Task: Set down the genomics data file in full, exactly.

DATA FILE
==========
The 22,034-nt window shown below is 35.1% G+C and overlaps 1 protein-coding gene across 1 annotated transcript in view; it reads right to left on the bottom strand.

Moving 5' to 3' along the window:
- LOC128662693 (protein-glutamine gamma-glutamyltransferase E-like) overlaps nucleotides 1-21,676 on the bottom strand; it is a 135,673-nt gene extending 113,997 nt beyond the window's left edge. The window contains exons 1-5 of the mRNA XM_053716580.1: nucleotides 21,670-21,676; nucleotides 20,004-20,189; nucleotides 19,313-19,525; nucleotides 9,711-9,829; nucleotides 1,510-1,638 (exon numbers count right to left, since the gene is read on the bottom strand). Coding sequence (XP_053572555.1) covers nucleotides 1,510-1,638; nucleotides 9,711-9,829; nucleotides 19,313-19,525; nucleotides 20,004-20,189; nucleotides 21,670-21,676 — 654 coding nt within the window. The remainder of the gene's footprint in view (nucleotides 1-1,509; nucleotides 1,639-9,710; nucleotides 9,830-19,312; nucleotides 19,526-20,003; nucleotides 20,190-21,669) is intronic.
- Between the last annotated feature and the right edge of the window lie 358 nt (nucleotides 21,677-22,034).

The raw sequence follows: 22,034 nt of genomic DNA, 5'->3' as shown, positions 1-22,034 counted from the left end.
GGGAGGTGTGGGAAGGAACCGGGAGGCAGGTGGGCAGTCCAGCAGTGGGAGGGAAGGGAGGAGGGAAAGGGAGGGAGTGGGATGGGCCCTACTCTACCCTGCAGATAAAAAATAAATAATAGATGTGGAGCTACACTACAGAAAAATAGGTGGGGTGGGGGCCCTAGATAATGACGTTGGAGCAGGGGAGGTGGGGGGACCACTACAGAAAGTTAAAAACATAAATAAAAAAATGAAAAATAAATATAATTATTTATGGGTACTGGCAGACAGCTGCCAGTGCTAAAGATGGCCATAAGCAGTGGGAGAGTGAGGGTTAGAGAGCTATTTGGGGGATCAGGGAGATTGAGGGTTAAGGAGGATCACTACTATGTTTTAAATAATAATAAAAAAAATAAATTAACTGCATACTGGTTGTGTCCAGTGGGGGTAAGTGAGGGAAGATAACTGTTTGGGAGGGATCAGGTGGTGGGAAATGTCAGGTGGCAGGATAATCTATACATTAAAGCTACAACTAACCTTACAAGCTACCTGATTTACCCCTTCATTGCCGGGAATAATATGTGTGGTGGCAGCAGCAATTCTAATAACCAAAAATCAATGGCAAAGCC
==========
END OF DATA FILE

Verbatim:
The 22,034-nt window shown below is 35.1% G+C and overlaps 1 protein-coding gene across 1 annotated transcript in view; it reads right to left on the bottom strand.

Moving 5' to 3' along the window:
- LOC128662693 (protein-glutamine gamma-glutamyltransferase E-like) overlaps nucleotides 1-21,676 on the bottom strand; it is a 135,673-nt gene extending 113,997 nt beyond the window's left edge. The window contains exons 1-5 of the mRNA XM_053716580.1: nucleotides 21,670-21,676; nucleotides 20,004-20,189; nucleotides 19,313-19,525; nucleotides 9,711-9,829; nucleotides 1,510-1,638 (exon numbers count right to left, since the gene is read on the bottom strand). Coding sequence (XP_053572555.1) covers nucleotides 1,510-1,638; nucleotides 9,711-9,829; nucleotides 19,313-19,525; nucleotides 20,004-20,189; nucleotides 21,670-21,676 — 654 coding nt within the window. The remainder of the gene's footprint in view (nucleotides 1-1,509; nucleotides 1,639-9,710; nucleotides 9,830-19,312; nucleotides 19,526-20,003; nucleotides 20,190-21,669) is intronic.
- Between the last annotated feature and the right edge of the window lie 358 nt (nucleotides 21,677-22,034).

The raw sequence follows: 22,034 nt of genomic DNA, 5'->3' as shown, positions 1-22,034 counted from the left end.
GGGAGGTGTGGGAAGGAACCGGGAGGCAGGTGGGCAGTCCAGCAGTGGGAGGGAAGGGAGGAGGGAAAGGGAGGGAGTGGGATGGGCCCTACTCTACCCTGCAGATAAAAAATAAATAATAGATGTGGAGCTACACTACAGAAAAATAGGTGGGGTGGGGGCCCTAGATAATGACGTTGGAGCAGGGGAGGTGGGGGGACCACTACAGAAAGTTAAAAACATAAATAAAAAAATGAAAAATAAATATAATTATTTATGGGTACTGGCAGACAGCTGCCAGTGCTAAAGATGGCCATAAGCAGTGGGAGAGTGAGGGTTAGAGAGCTATTTGGGGGATCAGGGAGATTGAGGGTTAAGGAGGATCACTACTATGTTTTAAATAATAATAAAAAAAATAAATTAACTGCATACTGGTTGTGTCCAGTGGGGGTAAGTGAGGGAAGATAACTGTTTGGGAGGGATCAGGTGGTGGGAAATGTCAGGTGGCAGGATAATCTATACATTAAAGCTACAACTAACCTTACAAGCTACCTGATTTACCCCTTCATTGCCGGGAATAATATGTGTGGTGGCAGCAGCAATTCTAATAACCAAAAATCAATGGCAAAGCC